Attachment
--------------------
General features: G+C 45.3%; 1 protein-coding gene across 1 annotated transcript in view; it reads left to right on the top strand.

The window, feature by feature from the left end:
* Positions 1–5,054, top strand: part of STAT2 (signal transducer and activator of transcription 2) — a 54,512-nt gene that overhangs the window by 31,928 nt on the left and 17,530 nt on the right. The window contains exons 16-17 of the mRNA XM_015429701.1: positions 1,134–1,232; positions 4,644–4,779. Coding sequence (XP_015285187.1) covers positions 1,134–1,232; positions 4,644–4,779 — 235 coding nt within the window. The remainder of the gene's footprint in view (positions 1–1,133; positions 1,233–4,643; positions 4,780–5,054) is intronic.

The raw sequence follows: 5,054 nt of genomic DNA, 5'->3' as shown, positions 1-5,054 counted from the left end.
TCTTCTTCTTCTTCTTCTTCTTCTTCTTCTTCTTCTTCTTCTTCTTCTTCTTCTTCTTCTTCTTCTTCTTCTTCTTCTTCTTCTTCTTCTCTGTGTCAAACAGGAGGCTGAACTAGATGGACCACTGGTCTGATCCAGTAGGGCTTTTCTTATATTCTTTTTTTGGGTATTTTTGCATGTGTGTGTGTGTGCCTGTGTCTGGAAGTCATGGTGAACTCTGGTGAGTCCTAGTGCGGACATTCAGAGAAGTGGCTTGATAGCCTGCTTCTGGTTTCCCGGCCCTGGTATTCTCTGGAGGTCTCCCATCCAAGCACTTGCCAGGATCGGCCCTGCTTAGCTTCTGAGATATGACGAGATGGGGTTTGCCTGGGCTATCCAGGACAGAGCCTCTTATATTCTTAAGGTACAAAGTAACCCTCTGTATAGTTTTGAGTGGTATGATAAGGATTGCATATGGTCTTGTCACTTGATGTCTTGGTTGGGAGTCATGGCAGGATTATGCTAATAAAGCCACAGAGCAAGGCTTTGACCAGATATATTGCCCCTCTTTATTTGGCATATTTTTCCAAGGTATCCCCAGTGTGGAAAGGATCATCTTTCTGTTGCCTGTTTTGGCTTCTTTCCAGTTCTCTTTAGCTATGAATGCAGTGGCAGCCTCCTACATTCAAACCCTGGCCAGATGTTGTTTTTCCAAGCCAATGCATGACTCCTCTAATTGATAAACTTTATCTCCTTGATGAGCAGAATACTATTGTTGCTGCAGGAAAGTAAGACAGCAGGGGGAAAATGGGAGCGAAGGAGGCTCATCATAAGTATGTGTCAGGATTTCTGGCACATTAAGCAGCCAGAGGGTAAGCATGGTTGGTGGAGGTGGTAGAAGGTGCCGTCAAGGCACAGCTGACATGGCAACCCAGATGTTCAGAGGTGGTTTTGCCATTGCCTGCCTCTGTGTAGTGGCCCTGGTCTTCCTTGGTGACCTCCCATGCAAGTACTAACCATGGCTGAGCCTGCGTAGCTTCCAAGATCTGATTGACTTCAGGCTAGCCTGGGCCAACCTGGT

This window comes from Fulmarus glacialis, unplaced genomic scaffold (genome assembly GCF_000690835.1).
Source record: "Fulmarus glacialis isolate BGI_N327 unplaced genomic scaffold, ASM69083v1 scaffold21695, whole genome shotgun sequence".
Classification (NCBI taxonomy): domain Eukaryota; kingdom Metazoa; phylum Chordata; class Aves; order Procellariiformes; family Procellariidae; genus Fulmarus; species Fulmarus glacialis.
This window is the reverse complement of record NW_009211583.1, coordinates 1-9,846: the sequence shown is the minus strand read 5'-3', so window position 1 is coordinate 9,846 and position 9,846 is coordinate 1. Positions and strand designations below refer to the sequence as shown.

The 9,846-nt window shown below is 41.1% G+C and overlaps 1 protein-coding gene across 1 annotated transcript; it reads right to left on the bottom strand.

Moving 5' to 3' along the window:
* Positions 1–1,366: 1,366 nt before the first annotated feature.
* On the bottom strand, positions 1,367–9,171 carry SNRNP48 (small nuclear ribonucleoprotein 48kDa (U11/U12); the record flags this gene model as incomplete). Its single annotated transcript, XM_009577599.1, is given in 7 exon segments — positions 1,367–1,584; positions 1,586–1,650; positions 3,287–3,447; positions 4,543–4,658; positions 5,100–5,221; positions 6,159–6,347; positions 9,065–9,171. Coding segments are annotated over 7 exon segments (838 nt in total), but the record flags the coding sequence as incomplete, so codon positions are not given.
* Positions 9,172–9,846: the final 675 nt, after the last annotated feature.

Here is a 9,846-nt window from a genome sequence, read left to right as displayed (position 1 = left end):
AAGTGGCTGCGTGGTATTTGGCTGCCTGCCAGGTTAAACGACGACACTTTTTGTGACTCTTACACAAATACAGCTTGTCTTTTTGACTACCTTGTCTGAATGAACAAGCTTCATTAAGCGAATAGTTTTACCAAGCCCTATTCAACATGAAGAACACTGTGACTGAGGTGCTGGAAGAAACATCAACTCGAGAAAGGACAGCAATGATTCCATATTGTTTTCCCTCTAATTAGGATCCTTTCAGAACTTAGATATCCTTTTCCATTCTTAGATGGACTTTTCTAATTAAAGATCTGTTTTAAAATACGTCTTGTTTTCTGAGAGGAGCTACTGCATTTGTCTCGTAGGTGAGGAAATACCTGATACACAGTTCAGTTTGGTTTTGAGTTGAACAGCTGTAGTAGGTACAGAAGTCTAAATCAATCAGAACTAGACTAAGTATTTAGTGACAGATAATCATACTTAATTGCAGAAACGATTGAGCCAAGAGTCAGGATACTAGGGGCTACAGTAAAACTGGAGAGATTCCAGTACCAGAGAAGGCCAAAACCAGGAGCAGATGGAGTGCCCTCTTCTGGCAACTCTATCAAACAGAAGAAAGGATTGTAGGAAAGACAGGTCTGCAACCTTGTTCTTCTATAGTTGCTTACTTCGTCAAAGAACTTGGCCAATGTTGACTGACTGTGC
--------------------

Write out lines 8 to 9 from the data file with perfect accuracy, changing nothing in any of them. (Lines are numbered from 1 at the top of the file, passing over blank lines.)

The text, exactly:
Classification (NCBI taxonomy): domain Eukaryota; kingdom Metazoa; phylum Chordata; class Aves; order Procellariiformes; family Procellariidae; genus Fulmarus; species Fulmarus glacialis.
This window is the reverse complement of record NW_009211583.1, coordinates 1-9,846: the sequence shown is the minus strand read 5'-3', so window position 1 is coordinate 9,846 and position 9,846 is coordinate 1. Positions and strand designations below refer to the sequence as shown.